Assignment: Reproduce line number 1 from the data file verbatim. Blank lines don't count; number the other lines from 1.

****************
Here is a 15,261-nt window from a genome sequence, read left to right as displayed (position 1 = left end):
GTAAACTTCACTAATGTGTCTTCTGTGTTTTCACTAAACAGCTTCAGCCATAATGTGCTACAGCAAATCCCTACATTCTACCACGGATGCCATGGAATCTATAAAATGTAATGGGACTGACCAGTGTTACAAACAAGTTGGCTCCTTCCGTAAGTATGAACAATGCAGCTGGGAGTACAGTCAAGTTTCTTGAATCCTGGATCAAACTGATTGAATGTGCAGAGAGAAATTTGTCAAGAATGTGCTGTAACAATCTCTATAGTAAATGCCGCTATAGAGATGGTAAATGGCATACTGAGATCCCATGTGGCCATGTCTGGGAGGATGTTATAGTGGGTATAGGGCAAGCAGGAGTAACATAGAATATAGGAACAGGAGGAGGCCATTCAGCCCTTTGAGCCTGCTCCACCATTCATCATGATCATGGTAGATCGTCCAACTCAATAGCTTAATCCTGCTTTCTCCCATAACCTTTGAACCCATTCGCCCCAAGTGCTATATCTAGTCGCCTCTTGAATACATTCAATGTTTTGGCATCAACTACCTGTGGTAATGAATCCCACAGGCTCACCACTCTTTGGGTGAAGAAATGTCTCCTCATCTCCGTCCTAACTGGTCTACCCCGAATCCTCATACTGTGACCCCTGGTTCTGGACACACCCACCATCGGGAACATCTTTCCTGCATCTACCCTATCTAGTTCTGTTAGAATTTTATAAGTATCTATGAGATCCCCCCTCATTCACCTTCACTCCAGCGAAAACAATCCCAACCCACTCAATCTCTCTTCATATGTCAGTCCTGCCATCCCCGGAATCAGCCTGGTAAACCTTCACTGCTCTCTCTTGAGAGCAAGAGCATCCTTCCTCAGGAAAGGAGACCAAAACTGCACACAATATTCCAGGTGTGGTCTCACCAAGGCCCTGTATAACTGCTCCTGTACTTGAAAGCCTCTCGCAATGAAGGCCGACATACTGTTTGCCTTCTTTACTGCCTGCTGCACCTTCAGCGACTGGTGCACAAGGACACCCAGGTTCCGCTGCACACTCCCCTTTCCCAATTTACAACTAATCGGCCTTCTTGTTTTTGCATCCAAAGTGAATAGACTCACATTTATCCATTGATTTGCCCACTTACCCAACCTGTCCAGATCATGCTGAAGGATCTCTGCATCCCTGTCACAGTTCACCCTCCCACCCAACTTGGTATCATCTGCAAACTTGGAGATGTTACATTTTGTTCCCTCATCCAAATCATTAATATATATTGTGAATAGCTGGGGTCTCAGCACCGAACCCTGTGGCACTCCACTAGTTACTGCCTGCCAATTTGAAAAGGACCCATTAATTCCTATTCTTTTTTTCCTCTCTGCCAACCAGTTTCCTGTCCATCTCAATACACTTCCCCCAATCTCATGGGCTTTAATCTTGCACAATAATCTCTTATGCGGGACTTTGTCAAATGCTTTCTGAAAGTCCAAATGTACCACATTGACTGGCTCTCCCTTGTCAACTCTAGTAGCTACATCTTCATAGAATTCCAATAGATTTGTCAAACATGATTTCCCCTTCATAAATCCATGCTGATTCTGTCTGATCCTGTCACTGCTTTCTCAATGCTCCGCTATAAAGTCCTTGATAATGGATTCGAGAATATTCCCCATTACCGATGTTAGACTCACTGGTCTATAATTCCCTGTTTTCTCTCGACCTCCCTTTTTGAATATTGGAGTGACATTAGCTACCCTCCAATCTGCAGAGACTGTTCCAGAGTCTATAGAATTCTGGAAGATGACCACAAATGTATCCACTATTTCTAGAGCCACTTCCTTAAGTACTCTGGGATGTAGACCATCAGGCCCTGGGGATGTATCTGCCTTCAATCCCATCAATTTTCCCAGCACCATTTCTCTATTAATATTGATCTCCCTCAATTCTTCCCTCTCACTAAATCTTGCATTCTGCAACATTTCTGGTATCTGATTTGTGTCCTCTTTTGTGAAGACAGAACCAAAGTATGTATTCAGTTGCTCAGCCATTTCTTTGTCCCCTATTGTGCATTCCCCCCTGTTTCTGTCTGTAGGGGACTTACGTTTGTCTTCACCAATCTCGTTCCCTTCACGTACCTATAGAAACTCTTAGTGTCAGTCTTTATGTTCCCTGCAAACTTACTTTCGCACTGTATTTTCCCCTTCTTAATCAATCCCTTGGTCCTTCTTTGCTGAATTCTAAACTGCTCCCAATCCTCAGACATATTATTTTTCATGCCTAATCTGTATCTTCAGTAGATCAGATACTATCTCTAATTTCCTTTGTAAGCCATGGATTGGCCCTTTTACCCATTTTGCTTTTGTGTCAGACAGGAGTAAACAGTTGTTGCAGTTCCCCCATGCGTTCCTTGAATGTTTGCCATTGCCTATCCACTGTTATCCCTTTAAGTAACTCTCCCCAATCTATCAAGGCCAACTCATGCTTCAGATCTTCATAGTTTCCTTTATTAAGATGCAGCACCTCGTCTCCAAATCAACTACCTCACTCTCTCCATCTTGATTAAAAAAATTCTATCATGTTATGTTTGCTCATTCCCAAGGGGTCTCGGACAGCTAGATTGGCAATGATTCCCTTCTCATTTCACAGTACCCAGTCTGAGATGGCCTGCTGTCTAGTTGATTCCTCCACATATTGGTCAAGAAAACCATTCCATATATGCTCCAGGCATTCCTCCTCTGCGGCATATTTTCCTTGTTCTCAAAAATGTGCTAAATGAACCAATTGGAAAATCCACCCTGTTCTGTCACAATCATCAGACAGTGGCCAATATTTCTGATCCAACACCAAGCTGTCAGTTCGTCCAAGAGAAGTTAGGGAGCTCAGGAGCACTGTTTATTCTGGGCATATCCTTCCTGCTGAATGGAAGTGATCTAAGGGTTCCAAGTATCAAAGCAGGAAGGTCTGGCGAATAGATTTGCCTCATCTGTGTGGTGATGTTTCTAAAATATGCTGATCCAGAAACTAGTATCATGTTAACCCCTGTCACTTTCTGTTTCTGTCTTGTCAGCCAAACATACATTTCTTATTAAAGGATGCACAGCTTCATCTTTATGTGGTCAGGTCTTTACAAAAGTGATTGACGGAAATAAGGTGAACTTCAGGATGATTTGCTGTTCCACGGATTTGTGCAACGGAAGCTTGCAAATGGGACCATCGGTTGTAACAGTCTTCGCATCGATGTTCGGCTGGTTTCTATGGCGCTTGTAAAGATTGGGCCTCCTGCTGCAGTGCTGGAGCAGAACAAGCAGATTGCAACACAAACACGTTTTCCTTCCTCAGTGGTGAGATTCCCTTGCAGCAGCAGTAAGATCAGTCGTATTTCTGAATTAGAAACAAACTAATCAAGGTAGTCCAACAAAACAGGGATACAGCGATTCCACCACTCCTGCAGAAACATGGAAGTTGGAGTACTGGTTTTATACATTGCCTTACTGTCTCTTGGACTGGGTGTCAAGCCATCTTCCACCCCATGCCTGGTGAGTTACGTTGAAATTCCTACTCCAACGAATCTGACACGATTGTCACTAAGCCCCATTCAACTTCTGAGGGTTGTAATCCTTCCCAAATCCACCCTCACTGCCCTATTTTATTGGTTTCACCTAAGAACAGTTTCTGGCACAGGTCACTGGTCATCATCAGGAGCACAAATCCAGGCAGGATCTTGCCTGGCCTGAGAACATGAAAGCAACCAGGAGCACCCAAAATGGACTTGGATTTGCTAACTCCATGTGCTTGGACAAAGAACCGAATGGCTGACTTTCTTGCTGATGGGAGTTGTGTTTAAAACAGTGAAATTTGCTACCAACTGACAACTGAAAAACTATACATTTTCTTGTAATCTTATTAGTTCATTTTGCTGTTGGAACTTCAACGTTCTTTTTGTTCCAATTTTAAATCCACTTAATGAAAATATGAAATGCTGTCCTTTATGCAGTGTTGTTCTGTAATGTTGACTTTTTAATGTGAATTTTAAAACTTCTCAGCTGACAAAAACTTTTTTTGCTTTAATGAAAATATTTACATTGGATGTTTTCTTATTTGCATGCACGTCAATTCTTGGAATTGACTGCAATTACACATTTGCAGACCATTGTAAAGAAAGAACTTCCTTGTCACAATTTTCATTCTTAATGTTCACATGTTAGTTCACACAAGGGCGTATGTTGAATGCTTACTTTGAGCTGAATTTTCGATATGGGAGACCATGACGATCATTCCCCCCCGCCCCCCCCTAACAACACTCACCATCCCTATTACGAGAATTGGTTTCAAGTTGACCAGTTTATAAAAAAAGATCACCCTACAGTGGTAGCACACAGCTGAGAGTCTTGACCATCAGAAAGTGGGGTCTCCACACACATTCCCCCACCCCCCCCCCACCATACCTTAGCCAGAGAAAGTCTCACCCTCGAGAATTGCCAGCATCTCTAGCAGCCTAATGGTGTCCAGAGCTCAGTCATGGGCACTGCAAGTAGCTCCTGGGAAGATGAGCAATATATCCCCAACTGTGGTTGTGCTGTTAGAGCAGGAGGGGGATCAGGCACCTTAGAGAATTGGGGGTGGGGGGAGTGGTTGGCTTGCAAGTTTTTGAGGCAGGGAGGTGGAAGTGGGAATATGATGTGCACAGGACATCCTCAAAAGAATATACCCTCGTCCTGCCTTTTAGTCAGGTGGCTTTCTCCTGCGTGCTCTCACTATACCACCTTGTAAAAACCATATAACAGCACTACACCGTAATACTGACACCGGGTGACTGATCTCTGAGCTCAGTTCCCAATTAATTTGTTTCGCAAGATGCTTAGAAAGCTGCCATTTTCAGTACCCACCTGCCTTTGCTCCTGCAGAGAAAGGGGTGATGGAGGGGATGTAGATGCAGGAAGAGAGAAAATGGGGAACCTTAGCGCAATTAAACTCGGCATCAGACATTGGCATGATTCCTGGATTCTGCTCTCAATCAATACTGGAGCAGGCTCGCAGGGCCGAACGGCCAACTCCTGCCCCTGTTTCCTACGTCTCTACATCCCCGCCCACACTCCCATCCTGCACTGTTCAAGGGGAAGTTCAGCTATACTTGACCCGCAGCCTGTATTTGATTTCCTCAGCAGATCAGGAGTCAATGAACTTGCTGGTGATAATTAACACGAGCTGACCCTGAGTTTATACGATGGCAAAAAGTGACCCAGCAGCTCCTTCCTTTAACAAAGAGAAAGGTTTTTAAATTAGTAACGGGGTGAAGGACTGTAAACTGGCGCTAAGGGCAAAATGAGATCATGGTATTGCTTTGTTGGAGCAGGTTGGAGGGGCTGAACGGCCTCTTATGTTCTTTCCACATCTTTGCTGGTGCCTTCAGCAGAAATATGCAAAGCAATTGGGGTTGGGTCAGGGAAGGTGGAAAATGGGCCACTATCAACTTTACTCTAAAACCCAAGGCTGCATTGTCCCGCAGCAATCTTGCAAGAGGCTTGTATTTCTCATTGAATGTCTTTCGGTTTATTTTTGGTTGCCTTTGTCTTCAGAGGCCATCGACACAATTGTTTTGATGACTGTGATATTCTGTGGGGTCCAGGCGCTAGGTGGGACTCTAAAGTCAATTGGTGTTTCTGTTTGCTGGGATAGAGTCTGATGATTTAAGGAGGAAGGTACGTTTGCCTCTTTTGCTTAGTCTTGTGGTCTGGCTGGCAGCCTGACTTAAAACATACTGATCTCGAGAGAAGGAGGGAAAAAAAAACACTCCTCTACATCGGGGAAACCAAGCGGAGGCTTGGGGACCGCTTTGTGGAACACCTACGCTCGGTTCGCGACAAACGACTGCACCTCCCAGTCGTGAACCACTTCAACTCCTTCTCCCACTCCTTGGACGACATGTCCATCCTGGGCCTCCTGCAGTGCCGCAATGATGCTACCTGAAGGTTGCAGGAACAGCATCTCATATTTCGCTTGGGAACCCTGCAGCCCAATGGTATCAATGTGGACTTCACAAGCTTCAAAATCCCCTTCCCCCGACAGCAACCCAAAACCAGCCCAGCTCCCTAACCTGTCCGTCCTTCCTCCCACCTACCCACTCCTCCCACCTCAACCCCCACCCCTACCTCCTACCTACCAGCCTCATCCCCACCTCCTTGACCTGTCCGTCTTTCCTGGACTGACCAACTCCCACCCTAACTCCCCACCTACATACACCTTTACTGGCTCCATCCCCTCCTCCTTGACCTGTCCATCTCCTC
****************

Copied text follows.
Here is a 15,261-nt window from a genome sequence, read left to right as displayed (position 1 = left end):